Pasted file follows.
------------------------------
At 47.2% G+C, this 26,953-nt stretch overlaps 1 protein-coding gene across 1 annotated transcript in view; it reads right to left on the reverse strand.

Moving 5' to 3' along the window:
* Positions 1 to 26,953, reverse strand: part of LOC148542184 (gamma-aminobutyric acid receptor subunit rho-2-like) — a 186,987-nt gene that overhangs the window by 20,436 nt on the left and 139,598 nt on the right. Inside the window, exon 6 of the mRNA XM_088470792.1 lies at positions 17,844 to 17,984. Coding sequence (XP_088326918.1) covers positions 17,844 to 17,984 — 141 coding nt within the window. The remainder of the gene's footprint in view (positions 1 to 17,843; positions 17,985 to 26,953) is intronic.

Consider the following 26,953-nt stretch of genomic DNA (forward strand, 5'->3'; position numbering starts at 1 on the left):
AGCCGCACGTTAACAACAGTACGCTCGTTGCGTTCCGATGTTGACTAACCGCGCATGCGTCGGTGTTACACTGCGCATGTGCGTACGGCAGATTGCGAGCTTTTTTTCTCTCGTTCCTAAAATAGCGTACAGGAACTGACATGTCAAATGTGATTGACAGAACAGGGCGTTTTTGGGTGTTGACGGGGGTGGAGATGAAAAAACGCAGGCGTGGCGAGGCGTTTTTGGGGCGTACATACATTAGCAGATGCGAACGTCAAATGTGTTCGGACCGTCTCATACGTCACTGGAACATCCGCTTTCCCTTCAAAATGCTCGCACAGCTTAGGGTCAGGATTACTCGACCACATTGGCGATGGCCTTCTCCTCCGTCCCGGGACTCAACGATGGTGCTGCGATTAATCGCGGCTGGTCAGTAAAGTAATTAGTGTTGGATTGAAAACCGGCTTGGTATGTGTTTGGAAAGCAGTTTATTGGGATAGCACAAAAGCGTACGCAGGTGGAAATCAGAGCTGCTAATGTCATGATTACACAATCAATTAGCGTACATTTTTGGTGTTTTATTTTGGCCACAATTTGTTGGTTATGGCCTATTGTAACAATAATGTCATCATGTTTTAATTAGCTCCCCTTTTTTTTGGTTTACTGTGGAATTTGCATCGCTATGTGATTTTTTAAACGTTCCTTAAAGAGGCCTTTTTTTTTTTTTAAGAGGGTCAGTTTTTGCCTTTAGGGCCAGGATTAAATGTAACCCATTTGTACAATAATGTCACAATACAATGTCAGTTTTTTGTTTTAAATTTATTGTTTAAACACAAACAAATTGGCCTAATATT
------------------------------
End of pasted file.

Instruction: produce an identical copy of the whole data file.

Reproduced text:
At 47.2% G+C, this 26,953-nt stretch overlaps 1 protein-coding gene across 1 annotated transcript in view; it reads right to left on the reverse strand.

Moving 5' to 3' along the window:
* Positions 1 to 26,953, reverse strand: part of LOC148542184 (gamma-aminobutyric acid receptor subunit rho-2-like) — a 186,987-nt gene that overhangs the window by 20,436 nt on the left and 139,598 nt on the right. Inside the window, exon 6 of the mRNA XM_088470792.1 lies at positions 17,844 to 17,984. Coding sequence (XP_088326918.1) covers positions 17,844 to 17,984 — 141 coding nt within the window. The remainder of the gene's footprint in view (positions 1 to 17,843; positions 17,985 to 26,953) is intronic.

Consider the following 26,953-nt stretch of genomic DNA (forward strand, 5'->3'; position numbering starts at 1 on the left):
AGCCGCACGTTAACAACAGTACGCTCGTTGCGTTCCGATGTTGACTAACCGCGCATGCGTCGGTGTTACACTGCGCATGTGCGTACGGCAGATTGCGAGCTTTTTTTCTCTCGTTCCTAAAATAGCGTACAGGAACTGACATGTCAAATGTGATTGACAGAACAGGGCGTTTTTGGGTGTTGACGGGGGTGGAGATGAAAAAACGCAGGCGTGGCGAGGCGTTTTTGGGGCGTACATACATTAGCAGATGCGAACGTCAAATGTGTTCGGACCGTCTCATACGTCACTGGAACATCCGCTTTCCCTTCAAAATGCTCGCACAGCTTAGGGTCAGGATTACTCGACCACATTGGCGATGGCCTTCTCCTCCGTCCCGGGACTCAACGATGGTGCTGCGATTAATCGCGGCTGGTCAGTAAAGTAATTAGTGTTGGATTGAAAACCGGCTTGGTATGTGTTTGGAAAGCAGTTTATTGGGATAGCACAAAAGCGTACGCAGGTGGAAATCAGAGCTGCTAATGTCATGATTACACAATCAATTAGCGTACATTTTTGGTGTTTTATTTTGGCCACAATTTGTTGGTTATGGCCTATTGTAACAATAATGTCATCATGTTTTAATTAGCTCCCCTTTTTTTTGGTTTACTGTGGAATTTGCATCGCTATGTGATTTTTTAAACGTTCCTTAAAGAGGCCTTTTTTTTTTTTTAAGAGGGTCAGTTTTTGCCTTTAGGGCCAGGATTAAATGTAACCCATTTGTACAATAATGTCACAATACAATGTCAGTTTTTTGTTTTAAATTTATTGTTTAAACACAAACAAATTGGCCTAATATT